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Technology has fundamentally changed how videography is approached from a number of angles. New resources, tools, and platforms have made it possible to shoot cinematic quality content on a handheld device or effortlessly capture aerial shots that were once possible only with expensive helicopters!
This advanced equipment, from portable Steadicams to time lapse cameras and camcorders are making it easier than ever for amateurs and professionals alike to take their craft anywhere in the world with ease.
The modern approach to videography is constantly changing, not only because of the pervasive nature of the video, but because the technology is so readily accessible. To truly create something unique and awe-inspiring, one must perfect their craft and go beyond what the tools fundamentally allow us to do.
So how are videographers adjusting their approach to video in 2016? Below are a handful of trends that are driving the current status of videography -
We've reached a new level of resolution with 4K, closely matching what the human eye can capture. Smartphones, DSLRs, GoPros, and other devices can now shoot in 4K and the new H.265 codec is allowing capture directly to SD cards, making it easier than ever for anyone to shoot at this resolution.
10 years ago, aerial footage required a plane or helicopter. Suffice it to say, an amateur couldn't afford to shoot such footage. But with remote-controlled drones, videographers can attach their cameras and take beautiful shots from angles they never before could have dreamed of.
People do not prefer to watch long videos unless there is a very good reason for it (or it is a longer piece of entertainment). In fact, the average viewer is 50% more likely to watch a 1-minute video than a 2-minute video. Vine, Instagram, and the average YouTube video length only reinforce this trend.
Believe it or not, cameras are only now starting to come with 802.11ac WiFi and Bluetooth connectivity built in. With Samsung entering the market and making this a priority, others will soon follow, allowing you to connect with apps and move your files quickly to and from your camera.
Much like aerial footage, Steadicam footage wasn't an option for amateurs in the past. They were expensive and required large, complex gimbals. But there are several innovative solutions now available to shoot more steadily while walking or running.
This technique allows the videographer to draw the eye to a specific subject but putting it into sharper focus while the rest of the shot is somewhat blurred. This technique once required careful control over an expensive rig, but can now be done with a steady hand and the click of a button on a DSLR camera.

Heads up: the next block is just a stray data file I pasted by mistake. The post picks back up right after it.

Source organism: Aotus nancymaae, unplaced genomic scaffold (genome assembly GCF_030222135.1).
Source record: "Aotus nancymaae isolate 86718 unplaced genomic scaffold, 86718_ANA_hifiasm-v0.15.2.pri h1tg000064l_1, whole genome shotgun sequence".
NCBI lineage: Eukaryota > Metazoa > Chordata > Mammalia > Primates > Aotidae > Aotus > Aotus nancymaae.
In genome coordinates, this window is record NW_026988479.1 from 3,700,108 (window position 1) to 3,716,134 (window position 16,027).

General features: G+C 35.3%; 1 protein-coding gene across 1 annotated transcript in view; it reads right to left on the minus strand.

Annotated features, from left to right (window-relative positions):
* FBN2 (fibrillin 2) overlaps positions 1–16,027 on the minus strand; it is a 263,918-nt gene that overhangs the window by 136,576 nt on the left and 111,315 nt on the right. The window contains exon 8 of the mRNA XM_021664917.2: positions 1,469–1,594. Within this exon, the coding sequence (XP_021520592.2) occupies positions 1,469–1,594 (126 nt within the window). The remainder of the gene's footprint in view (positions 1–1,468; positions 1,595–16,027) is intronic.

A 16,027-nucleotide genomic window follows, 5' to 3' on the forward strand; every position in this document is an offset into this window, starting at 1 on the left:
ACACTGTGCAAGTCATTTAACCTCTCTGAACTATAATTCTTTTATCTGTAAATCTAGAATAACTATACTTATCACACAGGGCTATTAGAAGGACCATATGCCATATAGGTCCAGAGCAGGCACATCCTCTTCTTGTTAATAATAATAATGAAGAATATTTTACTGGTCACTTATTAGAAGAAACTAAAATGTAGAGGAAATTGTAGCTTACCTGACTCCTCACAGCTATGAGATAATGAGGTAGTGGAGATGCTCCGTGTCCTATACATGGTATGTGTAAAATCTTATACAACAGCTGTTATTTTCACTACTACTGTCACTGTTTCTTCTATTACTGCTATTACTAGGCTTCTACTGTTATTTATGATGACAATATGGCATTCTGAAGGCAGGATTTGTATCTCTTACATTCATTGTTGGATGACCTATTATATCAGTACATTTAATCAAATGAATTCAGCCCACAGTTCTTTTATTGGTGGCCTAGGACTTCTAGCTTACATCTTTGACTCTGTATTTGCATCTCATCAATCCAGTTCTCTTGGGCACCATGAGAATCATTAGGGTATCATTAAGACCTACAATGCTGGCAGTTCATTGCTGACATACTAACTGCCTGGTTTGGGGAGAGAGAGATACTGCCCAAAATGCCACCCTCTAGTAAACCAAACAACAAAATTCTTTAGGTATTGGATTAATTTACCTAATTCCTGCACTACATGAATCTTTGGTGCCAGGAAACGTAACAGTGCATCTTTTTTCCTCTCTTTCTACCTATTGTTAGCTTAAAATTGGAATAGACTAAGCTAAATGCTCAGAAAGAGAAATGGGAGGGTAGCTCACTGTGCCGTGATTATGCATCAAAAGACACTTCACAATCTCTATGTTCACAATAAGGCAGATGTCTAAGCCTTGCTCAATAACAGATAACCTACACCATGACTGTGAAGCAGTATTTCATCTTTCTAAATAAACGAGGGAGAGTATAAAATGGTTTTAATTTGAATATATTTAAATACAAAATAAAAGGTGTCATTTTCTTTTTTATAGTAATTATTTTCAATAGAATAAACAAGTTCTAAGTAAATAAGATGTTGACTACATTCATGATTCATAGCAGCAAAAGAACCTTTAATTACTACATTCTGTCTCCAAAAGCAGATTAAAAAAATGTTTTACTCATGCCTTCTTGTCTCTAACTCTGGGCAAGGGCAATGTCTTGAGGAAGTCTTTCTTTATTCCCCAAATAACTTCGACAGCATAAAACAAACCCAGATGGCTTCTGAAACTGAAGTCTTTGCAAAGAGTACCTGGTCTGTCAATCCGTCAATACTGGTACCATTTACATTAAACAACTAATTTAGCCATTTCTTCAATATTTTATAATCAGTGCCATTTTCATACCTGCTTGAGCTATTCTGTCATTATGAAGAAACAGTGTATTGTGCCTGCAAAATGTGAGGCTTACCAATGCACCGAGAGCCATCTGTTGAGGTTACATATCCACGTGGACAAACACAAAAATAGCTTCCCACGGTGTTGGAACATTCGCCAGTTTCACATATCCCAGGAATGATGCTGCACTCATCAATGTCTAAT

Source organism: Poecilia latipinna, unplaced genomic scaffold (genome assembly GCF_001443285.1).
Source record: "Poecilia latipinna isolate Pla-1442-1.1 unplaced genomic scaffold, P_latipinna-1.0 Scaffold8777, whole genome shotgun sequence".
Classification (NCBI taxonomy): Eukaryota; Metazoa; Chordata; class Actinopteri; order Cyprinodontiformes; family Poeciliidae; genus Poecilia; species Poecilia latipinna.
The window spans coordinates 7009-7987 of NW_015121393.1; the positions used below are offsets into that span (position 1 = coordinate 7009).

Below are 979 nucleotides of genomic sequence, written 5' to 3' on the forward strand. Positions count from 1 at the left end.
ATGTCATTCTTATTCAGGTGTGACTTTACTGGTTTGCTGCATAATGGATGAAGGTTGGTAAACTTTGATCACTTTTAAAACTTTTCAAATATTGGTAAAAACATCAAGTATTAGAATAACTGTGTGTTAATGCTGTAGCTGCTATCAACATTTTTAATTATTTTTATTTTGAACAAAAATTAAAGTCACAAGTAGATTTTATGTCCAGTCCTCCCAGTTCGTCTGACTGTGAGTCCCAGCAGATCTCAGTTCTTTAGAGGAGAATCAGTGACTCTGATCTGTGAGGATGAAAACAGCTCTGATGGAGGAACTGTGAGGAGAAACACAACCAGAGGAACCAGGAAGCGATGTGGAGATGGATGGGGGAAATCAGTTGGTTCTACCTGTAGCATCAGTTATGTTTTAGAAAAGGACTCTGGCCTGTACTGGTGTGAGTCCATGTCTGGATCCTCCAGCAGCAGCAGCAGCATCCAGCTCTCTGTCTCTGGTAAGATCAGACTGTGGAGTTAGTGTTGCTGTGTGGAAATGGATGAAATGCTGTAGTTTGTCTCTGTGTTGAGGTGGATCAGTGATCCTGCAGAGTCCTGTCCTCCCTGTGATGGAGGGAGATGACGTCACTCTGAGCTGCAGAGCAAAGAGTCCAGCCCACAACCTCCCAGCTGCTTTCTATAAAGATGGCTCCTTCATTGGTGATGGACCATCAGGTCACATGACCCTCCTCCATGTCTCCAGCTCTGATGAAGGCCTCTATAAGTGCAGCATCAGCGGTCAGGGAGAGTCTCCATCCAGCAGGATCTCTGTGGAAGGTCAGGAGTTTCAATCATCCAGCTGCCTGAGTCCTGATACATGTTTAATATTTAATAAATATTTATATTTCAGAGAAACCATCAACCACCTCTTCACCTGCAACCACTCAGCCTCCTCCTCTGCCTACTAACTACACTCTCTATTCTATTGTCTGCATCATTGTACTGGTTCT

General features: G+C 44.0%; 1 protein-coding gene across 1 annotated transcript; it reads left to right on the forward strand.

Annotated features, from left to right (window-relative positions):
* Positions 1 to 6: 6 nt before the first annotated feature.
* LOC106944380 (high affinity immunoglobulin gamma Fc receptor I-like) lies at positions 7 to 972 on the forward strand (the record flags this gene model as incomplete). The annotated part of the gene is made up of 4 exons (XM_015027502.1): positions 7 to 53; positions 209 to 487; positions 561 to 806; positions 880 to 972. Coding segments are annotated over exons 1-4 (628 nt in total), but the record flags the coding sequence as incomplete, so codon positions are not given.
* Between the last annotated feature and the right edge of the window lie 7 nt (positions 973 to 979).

Cameras have been capable of stationary time lapse for some time and the quality of commercial-grade cameras is higher than ever before. Combined with hyper lapse, the ability to take these time-sensitive shots while moving, incredibly shots can now be taken.
As unlikely as it might have seemed a few years ago with the saturation in the camera field, the growth of amateur videography has opened the market enough to allow new brands into the mix, moving into the field. The Samsung NX300 is getting a lot of attention in particular.
Software for video editing has always been available, but the power now at the fingertips of the average consumer is greater than ever before. From powerful mainstays like Apple's Final Cut Pro, Sony's Vegas Movie Studio, and Adobe Premier to smaller, more accessible tools like Lightworks and Pitivi, both of which offer free versions, it's easier to edit video on a budget.
Video is a powerful resource, more accessible than ever before, and consumers have grown accustomed to its availability and general quality. As a result, more companies are investing in video and more are turning to post production services to ensure the quality is as high as possible.
These trends represent the current course of videography for both professionals and amateurs in the field.
Videography has changed a lot over the years. It is no longer restricted to just professionals with incredibly expensive equipment. Independent videographers, editors, animators, and studies can follow the above mentioned trends and add value to their work on many levels. Accessibility to these resources is like it has never been before, and it's opening a whole new world in the field.